Greenpeace raps cloud's reliance on coal

IT companies are becoming industrial-scale consumers of electricity, and as such need to make more responsible choices on energy supply, according to a new report
Written by Matthew Broersma, Contributor

The carbon emissions generated by cloud computing will nearly double over the next ten years, according to a new study by Greenpeace, which calls for IT companies such as Apple, Facebook, Yahoo, Microsoft and Google to take a more responsible attitude in their role as industrial-scale consumers of electricity.

The focus of the Tuesday report, called "Cloud Computing and Climate Change", is to urge IT companies to use their clout to push for a greener agenda, Greenpeace said.

"Companies like Facebook, Google and other large players in the cloud-computing market must advocate for policy change at the local, national and international levels to ensure that, as their appetite for energy increases, so does the supply of renewable energy," Greenpeace said in the report. "The last thing we need is for more cloud infrastructure to be built in places where it increases demand for dirty coal-fired power."

In 2007, the elements that make up cloud computing — datacentres, the telecoms infrastructure and PCs and peripherals — produced 830 metric tonnes of carbon dioxide, Greenpeace said, citing a 2008 report by The Climate Group and the Global e-Sustainability Initiative. By 2020 that figure is expected to rise to 1,430 metric tonnes, according to the report.

While concerns over IT power usage are not new, Greenpeace pointed to factors such as the launch of the iPad, the growth in netbooks and other tablet computers, the launch of Microsoft's Azure cloud services for business and the launch of new Android-based handsets as indications that cloud computing is reaching a critical mass.

"To be clear: We are not picking on Apple. We are not dissing the iPad. But maybe someone can come up with an app that calculates the carbon footprint of using different websites based on their location and energy deals," Greenpeace said in a statement. "While we marvel at the sleek unpolluted design of the iPad, we need to think about where this is all leading."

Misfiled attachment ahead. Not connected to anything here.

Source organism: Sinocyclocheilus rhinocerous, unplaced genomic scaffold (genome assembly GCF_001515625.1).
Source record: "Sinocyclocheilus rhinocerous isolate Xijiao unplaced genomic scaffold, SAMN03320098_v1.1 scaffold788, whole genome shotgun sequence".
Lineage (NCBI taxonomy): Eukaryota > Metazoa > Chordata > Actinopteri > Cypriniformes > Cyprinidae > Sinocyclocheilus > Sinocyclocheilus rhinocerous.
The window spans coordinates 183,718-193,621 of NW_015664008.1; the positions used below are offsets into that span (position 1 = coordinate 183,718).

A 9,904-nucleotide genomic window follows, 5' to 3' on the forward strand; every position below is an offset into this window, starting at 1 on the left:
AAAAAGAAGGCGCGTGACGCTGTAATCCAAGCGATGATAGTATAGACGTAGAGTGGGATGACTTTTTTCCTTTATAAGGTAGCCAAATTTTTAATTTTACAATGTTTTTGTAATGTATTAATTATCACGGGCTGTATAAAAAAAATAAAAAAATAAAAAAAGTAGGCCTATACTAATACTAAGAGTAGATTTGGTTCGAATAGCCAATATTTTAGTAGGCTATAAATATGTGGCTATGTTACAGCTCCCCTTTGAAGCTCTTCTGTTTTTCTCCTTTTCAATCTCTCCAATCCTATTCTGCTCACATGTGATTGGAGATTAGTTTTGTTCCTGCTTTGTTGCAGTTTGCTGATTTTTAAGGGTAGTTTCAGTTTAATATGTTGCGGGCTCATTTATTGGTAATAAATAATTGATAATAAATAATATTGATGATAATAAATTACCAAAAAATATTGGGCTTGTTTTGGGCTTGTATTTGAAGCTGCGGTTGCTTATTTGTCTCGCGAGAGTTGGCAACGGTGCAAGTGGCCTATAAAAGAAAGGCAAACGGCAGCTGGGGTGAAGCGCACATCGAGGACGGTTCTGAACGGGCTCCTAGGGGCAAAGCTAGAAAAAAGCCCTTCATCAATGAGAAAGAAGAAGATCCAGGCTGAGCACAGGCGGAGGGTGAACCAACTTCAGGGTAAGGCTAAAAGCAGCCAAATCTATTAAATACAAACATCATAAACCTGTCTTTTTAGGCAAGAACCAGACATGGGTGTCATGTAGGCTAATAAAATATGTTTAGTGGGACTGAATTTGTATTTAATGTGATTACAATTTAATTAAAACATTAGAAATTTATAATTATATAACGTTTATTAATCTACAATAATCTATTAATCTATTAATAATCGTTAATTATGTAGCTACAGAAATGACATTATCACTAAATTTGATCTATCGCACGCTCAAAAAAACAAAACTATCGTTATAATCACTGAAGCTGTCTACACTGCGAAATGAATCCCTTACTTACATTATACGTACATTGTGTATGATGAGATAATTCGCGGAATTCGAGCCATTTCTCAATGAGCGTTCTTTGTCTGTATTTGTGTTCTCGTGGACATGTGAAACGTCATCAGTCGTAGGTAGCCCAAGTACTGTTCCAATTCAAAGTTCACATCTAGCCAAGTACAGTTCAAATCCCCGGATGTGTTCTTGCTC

Currently, many companies are simply seeking out the cheapest deals on power, which often means drawing on coal-fired sources, Greenpeace said. It pointed out that Facebook in January commissioned a new datacentre in Oregon with power to be provided by PacificCorp, which generates most of its energy from coal-fired power stations.

"Increasing the energy efficiency of its servers and reducing the energy footprint of the infrastructure of datacentres are clearly to be commended, but efficiency by itself is not green if you are simply working to maximise output from the cheapest and dirtiest energy source available," Greenpeace said.

On the other hand, the organisation commended Yahoo for choosing to build a datacentre outside Buffalo, New York, where it is able to draw energy from a hydroelectric power plant, and Google for forming an energy subsidiary that will give it more flexibility as to where it buys electricity.

The report includes figures on the proportions of renewable and non-renewable energy used by particular datacentres. For example, it highlighted a Google facility in Dalles, Oregon, that draws on renewable energy for 50.9 percent of its supply. The power grid that supplies the Dalles datacentre uses 34.4 percent coal and 3.3 percent nuclear energy.

On the other hand, the grid supplying Microsoft's Chicago, Illinois, datacentre uses just 1 percent renewable energy, plus 72.8 percent coal and 22.3 percent nuclear, according to Greenpeace.

IT companies can push green power generation by choosing to locate datacentres in areas where a supply of renewable energy is available, as well as by pushing to influence policy choices on energy supply, according to Greenpeace.

"Ultimately, if cloud providers want to provide a truly green and renewable cloud, they must use their power and influence to not only drive investments near renewable energy sources, but also become involved in setting the policies that will drive rapid deployment of renewable electricity generation economy-wide, and place greater R&D into storage devices that will deliver electricity from renewable sources 24/7," the organisation stated.

Greenpeace is recommending policies that will see global greenhouse gas emissions from the energy sector peak by 2015 and return to current levels by 2020.

The report is available on Greenpeace's website.

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